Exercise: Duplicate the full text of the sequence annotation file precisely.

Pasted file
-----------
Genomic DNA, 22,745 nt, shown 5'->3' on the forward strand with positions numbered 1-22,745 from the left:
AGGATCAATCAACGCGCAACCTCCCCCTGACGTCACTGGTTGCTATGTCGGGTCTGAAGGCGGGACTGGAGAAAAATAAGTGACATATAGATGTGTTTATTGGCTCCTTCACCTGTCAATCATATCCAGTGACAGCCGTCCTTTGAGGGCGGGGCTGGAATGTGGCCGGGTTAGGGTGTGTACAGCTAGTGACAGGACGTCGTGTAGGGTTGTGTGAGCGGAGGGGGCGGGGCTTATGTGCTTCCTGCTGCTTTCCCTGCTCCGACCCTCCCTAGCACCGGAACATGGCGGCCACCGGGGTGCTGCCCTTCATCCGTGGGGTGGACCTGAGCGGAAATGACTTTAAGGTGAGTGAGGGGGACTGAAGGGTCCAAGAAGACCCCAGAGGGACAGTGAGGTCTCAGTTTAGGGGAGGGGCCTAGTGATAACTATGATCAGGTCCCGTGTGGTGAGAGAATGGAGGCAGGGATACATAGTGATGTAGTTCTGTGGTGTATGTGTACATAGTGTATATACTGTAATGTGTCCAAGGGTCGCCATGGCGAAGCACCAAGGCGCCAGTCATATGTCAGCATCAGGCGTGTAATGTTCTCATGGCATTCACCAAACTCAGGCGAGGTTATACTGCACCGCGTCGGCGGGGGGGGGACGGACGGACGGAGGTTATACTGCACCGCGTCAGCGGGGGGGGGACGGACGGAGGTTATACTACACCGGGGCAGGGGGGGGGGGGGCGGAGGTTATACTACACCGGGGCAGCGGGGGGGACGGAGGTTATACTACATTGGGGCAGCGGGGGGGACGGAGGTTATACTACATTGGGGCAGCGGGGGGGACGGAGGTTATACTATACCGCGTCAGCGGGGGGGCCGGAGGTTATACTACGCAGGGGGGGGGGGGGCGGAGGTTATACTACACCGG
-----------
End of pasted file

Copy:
Genomic DNA, 22,745 nt, shown 5'->3' on the forward strand with positions numbered 1-22,745 from the left:
AGGATCAATCAACGCGCAACCTCCCCCTGACGTCACTGGTTGCTATGTCGGGTCTGAAGGCGGGACTGGAGAAAAATAAGTGACATATAGATGTGTTTATTGGCTCCTTCACCTGTCAATCATATCCAGTGACAGCCGTCCTTTGAGGGCGGGGCTGGAATGTGGCCGGGTTAGGGTGTGTACAGCTAGTGACAGGACGTCGTGTAGGGTTGTGTGAGCGGAGGGGGCGGGGCTTATGTGCTTCCTGCTGCTTTCCCTGCTCCGACCCTCCCTAGCACCGGAACATGGCGGCCACCGGGGTGCTGCCCTTCATCCGTGGGGTGGACCTGAGCGGAAATGACTTTAAGGTGAGTGAGGGGGACTGAAGGGTCCAAGAAGACCCCAGAGGGACAGTGAGGTCTCAGTTTAGGGGAGGGGCCTAGTGATAACTATGATCAGGTCCCGTGTGGTGAGAGAATGGAGGCAGGGATACATAGTGATGTAGTTCTGTGGTGTATGTGTACATAGTGTATATACTGTAATGTGTCCAAGGGTCGCCATGGCGAAGCACCAAGGCGCCAGTCATATGTCAGCATCAGGCGTGTAATGTTCTCATGGCATTCACCAAACTCAGGCGAGGTTATACTGCACCGCGTCGGCGGGGGGGGGACGGACGGACGGAGGTTATACTGCACCGCGTCAGCGGGGGGGGGACGGACGGAGGTTATACTACACCGGGGCAGGGGGGGGGGGGGCGGAGGTTATACTACACCGGGGCAGCGGGGGGGACGGAGGTTATACTACATTGGGGCAGCGGGGGGGACGGAGGTTATACTACATTGGGGCAGCGGGGGGGACGGAGGTTATACTATACCGCGTCAGCGGGGGGGCCGGAGGTTATACTACGCAGGGGGGGGGGGGGCGGAGGTTATACTACACCGG